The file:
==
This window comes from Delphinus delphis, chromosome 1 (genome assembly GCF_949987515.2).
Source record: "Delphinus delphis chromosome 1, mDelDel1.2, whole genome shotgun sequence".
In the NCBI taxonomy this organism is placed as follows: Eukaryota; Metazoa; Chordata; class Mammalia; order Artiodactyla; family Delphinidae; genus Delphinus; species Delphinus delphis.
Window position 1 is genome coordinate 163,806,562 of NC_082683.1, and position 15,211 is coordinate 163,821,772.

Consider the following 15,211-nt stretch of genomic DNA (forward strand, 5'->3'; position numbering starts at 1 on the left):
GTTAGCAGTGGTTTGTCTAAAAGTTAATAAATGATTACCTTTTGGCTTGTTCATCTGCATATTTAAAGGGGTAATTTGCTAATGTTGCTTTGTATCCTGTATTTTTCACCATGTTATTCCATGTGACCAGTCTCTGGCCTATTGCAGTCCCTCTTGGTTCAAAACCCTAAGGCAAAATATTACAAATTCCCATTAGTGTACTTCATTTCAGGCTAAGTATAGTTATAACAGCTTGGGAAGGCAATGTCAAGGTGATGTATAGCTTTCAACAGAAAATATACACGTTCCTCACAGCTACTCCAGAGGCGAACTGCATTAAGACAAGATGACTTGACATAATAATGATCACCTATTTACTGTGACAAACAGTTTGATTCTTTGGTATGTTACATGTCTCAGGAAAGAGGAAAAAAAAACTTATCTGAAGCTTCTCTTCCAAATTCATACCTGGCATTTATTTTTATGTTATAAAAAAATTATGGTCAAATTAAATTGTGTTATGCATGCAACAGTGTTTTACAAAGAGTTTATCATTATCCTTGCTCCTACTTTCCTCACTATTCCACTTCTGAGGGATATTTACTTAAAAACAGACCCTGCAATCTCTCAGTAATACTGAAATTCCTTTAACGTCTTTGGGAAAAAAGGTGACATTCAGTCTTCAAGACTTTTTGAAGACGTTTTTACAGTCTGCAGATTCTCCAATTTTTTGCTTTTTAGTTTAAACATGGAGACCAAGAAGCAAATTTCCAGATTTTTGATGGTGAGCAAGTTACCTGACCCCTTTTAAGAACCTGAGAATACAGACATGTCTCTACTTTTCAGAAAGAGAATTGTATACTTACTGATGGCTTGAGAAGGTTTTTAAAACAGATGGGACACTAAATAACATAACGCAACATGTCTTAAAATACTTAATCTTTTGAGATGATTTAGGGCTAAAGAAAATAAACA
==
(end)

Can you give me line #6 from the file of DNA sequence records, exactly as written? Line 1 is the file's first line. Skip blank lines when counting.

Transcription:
GTTAGCAGTGGTTTGTCTAAAAGTTAATAAATGATTACCTTTTGGCTTGTTCATCTGCATATTTAAAGGGGTAATTTGCTAATGTTGCTTTGTATCCTGTATTTTTCACCATGTTATTCCATGTGACCAGTCTCTGGCCTATTGCAGTCCCTCTTGGTTCAAAACCCTAAGGCAAAATATTACAAATTCCCATTAGTGTACTTCATTTCAGGCTAAGTATAGTTATAACAGCTTGGGAAGGCAATGTCAAGGTGATGTATAGCTTTCAACAGAAAATATACACGTTCCTCACAGCTACTCCAGAGGCGAACTGCATTAAGACAAGATGACTTGACATAATAATGATCACCTATTTACTGTGACAAACAGTTTGATTCTTTGGTATGTTACATGTCTCAGGAAAGAGGAAAAAAAAACTTATCTGAAGCTTCTCTTCCAAATTCATACCTGGCATTTATTTTTATGTTATAAAAAAATTATGGTCAAATTAAATTGTGTTATGCATGCAACAGTGTTTTACAAAGAGTTTATCATTATCCTTGCTCCTACTTTCCTCACTATTCCACTTCTGAGGGATATTTACTTAAAAACAGACCCTGCAATCTCTCAGTAATACTGAAATTCCTTTAACGTCTTTGGGAAAAAAGGTGACATTCAGTCTTCAAGACTTTTTGAAGACGTTTTTACAGTCTGCAGATTCTCCAATTTTTTGCTTTTTAGTTTAAACATGGAGACCAAGAAGCAAATTTCCAGATTTTTGATGGTGAGCAAGTTACCTGACCCCTTTTAAGAACCTGAGAATACAGACATGTCTCTACTTTTCAGAAAGAGAATTGTATACTTACTGATGGCTTGAGAAGGTTTTTAAAACAGATGGGACACTAAATAACATAACGCAACATGTCTTAAAATACTTAATCTTTTGAGATGATTTAGGGCTAAAGAAAATAAACA